Minsk fails to synchronize a dialogue with the EU
On March 23, the Belarusian Foreign Ministry regretted the expansion of the EU sanctions against Belarusian officials and companies and stated that the return of the EU ambassadors to Minsk was undesirable.
On the eve of the EU Foreign Ministers Council’s discussion on sanctions against Belarus (March 22-23), Belarus has used several sources to send “positive signals”. For instance, on March 20, information leaked that “a proposal to Poland to resume a dialogue” was one of the issues on the agenda in a meeting in the Presidential Administration. On the same day the leader of the “Tell the truth!” campaign, Uladzimir Niakliaeu, said in an interview that the authorities were prepared to release some political prisoners. Also, on the same day Minsk City Executive Committee authorized the opposition to hold a rally and a march on March 25 [to celebrate the Freedom Day, the day when Belarusian People’s Republic was announced in 1918]. Finally, twice during the past week the prosecutor’s office stated that it was finalizing examination of the information about the use of torture against ex-candidate Sannikov in prison.
Such frequency of allusions concerning potential resumption of a dialogue indicates there are two generic features attributable to the Belarusian foreign policy. Firstly, surrounding of President Lukashenko sees no benefits from the normalization of political relations with the EU. Secondly, the authorities have no clear-cut strategy of normalization of the relations. Therefore, different departments use exclusively tactical responses within a format of “action – reaction”, or in other words, as Lukashenko says, “we will not bend over as they compel us”. This explains the toughened position of the Foreign Ministry.
These two features make it extremely difficult to assess when Minsk might start fulfilling the conditions set by the EU and will start acting instead of sending signals. The EU conditions are perceived by the Belarusian authorities as pressure, and their fulfillment as an indication of weakness. Therefore, the non-expansion or narrowing of the sanctions by the EU on March 23 would not necessarily result in the release of political prisoners.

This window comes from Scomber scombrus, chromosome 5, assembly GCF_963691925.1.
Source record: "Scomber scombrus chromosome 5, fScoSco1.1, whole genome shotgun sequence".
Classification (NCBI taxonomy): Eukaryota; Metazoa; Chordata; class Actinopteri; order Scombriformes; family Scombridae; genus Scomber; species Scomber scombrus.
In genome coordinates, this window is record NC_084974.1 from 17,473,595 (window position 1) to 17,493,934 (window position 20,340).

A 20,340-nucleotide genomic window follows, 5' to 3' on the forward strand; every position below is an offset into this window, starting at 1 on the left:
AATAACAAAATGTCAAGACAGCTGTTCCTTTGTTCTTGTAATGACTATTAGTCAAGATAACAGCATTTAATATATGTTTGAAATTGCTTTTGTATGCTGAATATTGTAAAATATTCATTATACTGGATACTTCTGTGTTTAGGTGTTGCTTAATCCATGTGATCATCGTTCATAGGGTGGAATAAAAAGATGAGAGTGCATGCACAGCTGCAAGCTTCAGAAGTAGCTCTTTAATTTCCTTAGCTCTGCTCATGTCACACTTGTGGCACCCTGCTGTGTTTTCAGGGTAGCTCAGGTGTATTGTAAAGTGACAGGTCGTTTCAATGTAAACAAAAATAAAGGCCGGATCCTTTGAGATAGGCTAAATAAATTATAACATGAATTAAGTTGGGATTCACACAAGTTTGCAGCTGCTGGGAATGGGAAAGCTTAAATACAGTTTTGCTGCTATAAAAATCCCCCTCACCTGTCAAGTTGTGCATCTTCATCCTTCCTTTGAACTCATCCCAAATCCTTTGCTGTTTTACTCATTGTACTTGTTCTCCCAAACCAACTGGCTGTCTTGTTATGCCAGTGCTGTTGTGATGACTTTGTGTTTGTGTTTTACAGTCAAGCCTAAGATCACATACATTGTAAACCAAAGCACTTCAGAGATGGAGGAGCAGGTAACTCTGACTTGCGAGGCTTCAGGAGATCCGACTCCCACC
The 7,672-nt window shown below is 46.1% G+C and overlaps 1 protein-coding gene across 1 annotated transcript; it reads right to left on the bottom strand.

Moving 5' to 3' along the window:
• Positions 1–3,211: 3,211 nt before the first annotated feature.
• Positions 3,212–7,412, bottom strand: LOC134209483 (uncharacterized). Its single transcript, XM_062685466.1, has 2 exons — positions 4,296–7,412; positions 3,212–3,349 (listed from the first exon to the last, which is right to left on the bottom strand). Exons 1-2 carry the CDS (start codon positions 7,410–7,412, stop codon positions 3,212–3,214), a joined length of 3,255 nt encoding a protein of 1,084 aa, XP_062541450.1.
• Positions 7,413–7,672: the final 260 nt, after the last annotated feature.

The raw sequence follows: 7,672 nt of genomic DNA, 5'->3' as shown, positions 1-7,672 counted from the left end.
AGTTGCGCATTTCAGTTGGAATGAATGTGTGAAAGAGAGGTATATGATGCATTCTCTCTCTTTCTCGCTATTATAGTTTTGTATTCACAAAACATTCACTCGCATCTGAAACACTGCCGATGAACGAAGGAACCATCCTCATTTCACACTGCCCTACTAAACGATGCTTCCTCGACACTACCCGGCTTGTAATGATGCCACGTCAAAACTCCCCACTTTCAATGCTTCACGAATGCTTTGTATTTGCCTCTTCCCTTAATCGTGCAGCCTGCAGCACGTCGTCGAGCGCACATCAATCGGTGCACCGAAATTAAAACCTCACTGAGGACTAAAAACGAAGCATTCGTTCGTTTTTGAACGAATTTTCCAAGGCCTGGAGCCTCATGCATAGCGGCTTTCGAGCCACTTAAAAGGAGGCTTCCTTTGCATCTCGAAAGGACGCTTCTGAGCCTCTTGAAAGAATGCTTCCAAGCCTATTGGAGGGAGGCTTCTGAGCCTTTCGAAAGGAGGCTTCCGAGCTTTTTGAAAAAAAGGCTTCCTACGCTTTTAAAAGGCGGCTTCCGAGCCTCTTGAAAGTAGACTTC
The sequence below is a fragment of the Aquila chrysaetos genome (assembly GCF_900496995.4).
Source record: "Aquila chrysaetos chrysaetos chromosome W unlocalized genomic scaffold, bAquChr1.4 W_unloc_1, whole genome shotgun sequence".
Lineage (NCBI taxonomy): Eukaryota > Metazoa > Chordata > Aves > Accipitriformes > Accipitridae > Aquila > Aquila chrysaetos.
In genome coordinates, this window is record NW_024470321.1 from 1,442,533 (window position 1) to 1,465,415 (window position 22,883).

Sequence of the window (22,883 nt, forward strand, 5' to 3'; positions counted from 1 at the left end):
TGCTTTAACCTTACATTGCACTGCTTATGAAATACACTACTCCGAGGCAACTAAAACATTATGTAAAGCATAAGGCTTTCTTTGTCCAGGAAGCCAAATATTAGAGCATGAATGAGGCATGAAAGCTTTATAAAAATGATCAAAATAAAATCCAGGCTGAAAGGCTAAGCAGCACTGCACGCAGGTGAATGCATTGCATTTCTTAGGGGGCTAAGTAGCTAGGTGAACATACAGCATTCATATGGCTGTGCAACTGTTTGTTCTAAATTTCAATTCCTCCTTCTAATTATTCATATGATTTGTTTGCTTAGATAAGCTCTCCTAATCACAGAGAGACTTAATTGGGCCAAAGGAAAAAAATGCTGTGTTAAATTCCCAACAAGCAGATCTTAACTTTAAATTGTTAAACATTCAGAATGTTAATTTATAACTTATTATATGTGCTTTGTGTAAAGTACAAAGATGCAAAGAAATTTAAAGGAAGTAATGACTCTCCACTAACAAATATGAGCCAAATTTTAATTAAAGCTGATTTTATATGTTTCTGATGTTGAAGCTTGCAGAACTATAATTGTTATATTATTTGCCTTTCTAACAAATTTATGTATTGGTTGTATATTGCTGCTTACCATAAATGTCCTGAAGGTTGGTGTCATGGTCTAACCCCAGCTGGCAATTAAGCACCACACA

The most likely response of the authorities would be, for example, the release of some political prisoners in compliance with the EU demands and simultaneous compensation in a form of repressions against other citizens. That was the practice of the autumn of 2011, i.e. ex-presidential candidate Dmitry Uss was released in October and a human rights defender Bialiatski was sentenced to 4.5 years prison term with confiscation of property in November.
The country's leadership has instructed the local authorities to raise minimum wages at enterprises by the end of 2019 to BYN 1,000, which would lead to an increase in the average wage in the economy as a whole to BYN 1 500. The pace of wage growth in 2017 is insufficient to ensure payroll at BYN 1000 by late 2017 without manipulating statistical indicators. In order to fulfil the president’s order, the government would have to increase budgetary expenditures on wages in healthcare and education, enterprises – to carry out further layoffs and expand the practice of taking loans to pay wages and restrict investment in modernisation of fixed assets. In 2010, the artificial increase in wages led to a threefold devaluation in 2011, an increase in the average salary to BYN 1500 will not match the capabilities of the economy and would lead to yet another devaluation.